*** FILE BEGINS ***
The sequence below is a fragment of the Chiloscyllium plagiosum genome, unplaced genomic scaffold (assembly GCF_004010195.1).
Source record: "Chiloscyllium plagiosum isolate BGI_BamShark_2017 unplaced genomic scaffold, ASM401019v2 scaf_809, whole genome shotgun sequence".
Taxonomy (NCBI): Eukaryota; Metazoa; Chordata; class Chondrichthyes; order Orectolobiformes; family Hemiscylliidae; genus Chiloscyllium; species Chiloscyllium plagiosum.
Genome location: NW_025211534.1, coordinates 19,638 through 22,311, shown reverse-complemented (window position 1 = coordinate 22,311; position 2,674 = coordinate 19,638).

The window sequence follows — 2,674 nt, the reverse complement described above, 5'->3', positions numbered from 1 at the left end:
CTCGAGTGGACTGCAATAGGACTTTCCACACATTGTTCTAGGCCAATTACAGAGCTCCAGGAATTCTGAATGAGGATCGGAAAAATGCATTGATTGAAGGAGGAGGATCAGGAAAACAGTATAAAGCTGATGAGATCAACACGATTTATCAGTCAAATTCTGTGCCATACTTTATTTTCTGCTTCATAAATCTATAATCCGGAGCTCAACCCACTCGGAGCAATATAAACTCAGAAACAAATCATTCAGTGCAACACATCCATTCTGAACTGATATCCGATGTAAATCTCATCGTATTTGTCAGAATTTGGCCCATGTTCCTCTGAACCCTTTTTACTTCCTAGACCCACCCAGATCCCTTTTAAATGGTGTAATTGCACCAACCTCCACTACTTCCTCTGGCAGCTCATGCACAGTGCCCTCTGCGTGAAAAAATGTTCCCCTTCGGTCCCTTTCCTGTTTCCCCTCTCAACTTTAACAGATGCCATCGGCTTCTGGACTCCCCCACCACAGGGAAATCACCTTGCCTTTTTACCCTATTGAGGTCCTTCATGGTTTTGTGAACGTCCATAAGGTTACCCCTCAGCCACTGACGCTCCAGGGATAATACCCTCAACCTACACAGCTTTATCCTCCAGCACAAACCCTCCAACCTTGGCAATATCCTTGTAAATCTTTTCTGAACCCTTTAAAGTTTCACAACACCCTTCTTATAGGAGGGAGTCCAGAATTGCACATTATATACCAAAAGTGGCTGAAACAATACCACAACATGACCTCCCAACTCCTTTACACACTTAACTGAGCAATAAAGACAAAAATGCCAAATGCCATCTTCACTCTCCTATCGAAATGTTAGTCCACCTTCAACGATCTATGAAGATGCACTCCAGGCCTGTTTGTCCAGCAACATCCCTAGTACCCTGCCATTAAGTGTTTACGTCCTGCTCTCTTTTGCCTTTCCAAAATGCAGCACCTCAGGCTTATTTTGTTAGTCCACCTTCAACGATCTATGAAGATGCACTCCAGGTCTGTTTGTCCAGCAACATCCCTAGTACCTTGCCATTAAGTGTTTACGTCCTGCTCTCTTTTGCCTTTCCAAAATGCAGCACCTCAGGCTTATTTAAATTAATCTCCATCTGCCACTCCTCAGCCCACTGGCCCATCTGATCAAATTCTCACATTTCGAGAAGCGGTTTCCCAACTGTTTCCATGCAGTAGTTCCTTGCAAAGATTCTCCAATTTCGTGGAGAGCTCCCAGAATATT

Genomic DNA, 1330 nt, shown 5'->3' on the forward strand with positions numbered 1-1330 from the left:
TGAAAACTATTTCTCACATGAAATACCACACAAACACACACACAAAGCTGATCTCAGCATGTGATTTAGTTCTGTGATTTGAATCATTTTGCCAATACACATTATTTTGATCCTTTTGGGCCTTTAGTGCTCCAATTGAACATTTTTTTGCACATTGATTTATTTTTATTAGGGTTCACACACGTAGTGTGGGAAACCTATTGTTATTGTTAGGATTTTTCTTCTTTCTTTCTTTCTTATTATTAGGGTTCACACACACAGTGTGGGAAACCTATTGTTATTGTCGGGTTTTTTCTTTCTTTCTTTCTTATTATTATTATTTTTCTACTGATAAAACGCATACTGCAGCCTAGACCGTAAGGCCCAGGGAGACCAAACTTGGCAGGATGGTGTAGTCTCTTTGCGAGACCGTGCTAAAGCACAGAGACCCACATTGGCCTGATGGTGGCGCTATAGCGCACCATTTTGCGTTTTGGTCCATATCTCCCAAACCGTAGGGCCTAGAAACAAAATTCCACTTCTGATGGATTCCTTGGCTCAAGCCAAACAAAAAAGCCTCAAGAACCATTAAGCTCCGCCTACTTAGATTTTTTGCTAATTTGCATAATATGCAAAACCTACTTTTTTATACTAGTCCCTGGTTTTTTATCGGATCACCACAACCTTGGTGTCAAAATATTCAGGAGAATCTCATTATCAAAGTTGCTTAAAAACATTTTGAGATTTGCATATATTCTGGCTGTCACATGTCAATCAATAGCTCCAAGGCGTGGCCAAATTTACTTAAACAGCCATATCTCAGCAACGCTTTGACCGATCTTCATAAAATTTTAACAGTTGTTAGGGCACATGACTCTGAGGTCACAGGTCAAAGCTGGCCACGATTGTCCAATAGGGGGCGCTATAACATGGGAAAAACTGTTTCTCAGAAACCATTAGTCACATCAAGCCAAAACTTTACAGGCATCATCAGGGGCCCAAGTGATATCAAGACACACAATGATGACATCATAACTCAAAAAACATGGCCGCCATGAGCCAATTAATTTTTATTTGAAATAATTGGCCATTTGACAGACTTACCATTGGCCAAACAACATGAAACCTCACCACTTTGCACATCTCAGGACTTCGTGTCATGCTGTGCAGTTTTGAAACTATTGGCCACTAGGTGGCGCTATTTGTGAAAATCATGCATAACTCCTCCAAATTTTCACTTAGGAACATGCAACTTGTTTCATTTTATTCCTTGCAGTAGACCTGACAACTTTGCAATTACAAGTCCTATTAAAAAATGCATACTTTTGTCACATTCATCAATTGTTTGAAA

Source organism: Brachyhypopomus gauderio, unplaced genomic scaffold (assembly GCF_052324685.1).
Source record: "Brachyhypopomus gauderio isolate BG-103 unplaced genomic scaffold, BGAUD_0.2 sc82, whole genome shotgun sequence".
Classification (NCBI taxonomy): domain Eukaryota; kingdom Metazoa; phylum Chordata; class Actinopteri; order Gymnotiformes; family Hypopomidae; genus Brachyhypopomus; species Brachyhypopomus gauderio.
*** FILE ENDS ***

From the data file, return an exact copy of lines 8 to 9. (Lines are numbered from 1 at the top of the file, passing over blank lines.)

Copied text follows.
TGAAAACTATTTCTCACATGAAATACCACACAAACACACACACAAAGCTGATCTCAGCATGTGATTTAGTTCTGTGATTTGAATCATTTTGCCAATACACATTATTTTGATCCTTTTGGGCCTTTAGTGCTCCAATTGAACATTTTTTTGCACATTGATTTATTTTTATTAGGGTTCACACACGTAGTGTGGGAAACCTATTGTTATTGTTAGGATTTTTCTTCTTTCTTTCTTTCTTATTATTAGGGTTCACACACACAGTGTGGGAAACCTATTGTTATTGTCGGGTTTTTTCTTTCTTTCTTTCTTATTATTATTATTTTTCTACTGATAAAACGCATACTGCAGCCTAGACCGTAAGGCCCAGGGAGACCAAACTTGGCAGGATGGTGTAGTCTCTTTGCGAGACCGTGCTAAAGCACAGAGACCCACATTGGCCTGATGGTGGCGCTATAGCGCACCATTTTGCGTTTTGGTCCATATCTCCCAAACCGTAGGGCCTAGAAACAAAATTCCACTTCTGATGGATTCCTTGGCTCAAGCCAAACAAAAAAGCCTCAAGAACCATTAAGCTCCGCCTACTTAGATTTTTTGCTAATTTGCATAATATGCAAAACCTACTTTTTTATACTAGTCCCTGGTTTTTTATCGGATCACCACAACCTTGGTGTCAAAATATTCAGGAGAATCTCATTATCAAAGTTGCTTAAAAACATTTTGAGATTTGCATATATTCTGGCTGTCACATGTCAATCAATAGCTCCAAGGCGTGGCCAAATTTACTTAAACAGCCATATCTCAGCAACGCTTTGACCGATCTTCATAAAATTTTAACAGTTGTTAGGGCACATGACTCTGAGGTCACAGGTCAAAGCTGGCCACGATTGTCCAATAGGGGGCGCTATAACATGGGAAAAACTGTTTCTCAGAAACCATTAGTCACATCAAGCCAAAACTTTACAGGCATCATCAGGGGCCCAAGTGATATCAAGACACACAATGATGACATCATAACTCAAAAAACATGGCCGCCATGAGCCAATTAATTTTTATTTGAAATAATTGGCCATTTGACAGACTTACCATTGGCCAAACAACATGAAACCTCACCACTTTGCACATCTCAGGACTTCGTGTCATGCTGTGCAGTTTTGAAACTATTGGCCACTAGGTGGCGCTATTTGTGAAAATCATGCATAACTCCTCCAAATTTTCACTTAGGAACATGCAACTTGTTTCATTTTATTCCTTGCAGTAGACCTGACAACTTTGCAATTACAAGTCCTATTAAAAAATGCATACTTTTGTCACATTCATCAATTGTTTGAAA

Source organism: Brachyhypopomus gauderio, unplaced genomic scaffold (assembly GCF_052324685.1).